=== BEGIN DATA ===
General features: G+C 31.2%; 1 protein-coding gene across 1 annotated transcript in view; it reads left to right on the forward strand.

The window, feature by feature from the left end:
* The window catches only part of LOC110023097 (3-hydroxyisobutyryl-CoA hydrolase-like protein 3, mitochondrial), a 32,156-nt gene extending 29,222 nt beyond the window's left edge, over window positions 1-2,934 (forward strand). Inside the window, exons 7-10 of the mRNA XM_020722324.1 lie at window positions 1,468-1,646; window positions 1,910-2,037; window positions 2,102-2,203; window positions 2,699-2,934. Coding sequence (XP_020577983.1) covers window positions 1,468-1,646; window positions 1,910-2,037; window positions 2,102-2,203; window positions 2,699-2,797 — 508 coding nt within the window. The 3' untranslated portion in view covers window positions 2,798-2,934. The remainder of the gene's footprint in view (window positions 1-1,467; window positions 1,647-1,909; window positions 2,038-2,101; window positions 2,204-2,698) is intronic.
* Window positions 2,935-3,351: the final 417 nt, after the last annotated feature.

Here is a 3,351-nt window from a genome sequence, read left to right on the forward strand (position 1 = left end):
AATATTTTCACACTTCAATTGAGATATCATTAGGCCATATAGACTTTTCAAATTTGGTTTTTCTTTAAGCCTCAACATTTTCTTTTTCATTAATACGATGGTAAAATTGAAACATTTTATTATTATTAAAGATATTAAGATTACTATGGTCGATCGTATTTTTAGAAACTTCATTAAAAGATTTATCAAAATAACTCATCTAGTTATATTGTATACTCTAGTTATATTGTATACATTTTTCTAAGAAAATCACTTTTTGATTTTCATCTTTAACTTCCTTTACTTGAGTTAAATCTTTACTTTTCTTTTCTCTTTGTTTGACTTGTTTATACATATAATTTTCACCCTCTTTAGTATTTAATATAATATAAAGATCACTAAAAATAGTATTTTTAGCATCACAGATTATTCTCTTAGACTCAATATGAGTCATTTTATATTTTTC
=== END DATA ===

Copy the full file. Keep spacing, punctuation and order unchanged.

General features: G+C 31.2%; 1 protein-coding gene across 1 annotated transcript in view; it reads left to right on the forward strand.

The window, feature by feature from the left end:
* The window catches only part of LOC110023097 (3-hydroxyisobutyryl-CoA hydrolase-like protein 3, mitochondrial), a 32,156-nt gene extending 29,222 nt beyond the window's left edge, over window positions 1-2,934 (forward strand). Inside the window, exons 7-10 of the mRNA XM_020722324.1 lie at window positions 1,468-1,646; window positions 1,910-2,037; window positions 2,102-2,203; window positions 2,699-2,934. Coding sequence (XP_020577983.1) covers window positions 1,468-1,646; window positions 1,910-2,037; window positions 2,102-2,203; window positions 2,699-2,797 — 508 coding nt within the window. The 3' untranslated portion in view covers window positions 2,798-2,934. The remainder of the gene's footprint in view (window positions 1-1,467; window positions 1,647-1,909; window positions 2,038-2,101; window positions 2,204-2,698) is intronic.
* Window positions 2,935-3,351: the final 417 nt, after the last annotated feature.

Here is a 3,351-nt window from a genome sequence, read left to right on the forward strand (position 1 = left end):
AATATTTTCACACTTCAATTGAGATATCATTAGGCCATATAGACTTTTCAAATTTGGTTTTTCTTTAAGCCTCAACATTTTCTTTTTCATTAATACGATGGTAAAATTGAAACATTTTATTATTATTAAAGATATTAAGATTACTATGGTCGATCGTATTTTTAGAAACTTCATTAAAAGATTTATCAAAATAACTCATCTAGTTATATTGTATACTCTAGTTATATTGTATACATTTTTCTAAGAAAATCACTTTTTGATTTTCATCTTTAACTTCCTTTACTTGAGTTAAATCTTTACTTTTCTTTTCTCTTTGTTTGACTTGTTTATACATATAATTTTCACCCTCTTTAGTATTTAATATAATATAAAGATCACTAAAAATAGTATTTTTAGCATCACAGATTATTCTCTTAGACTCAATATGAGTCATTTTATATTTTTC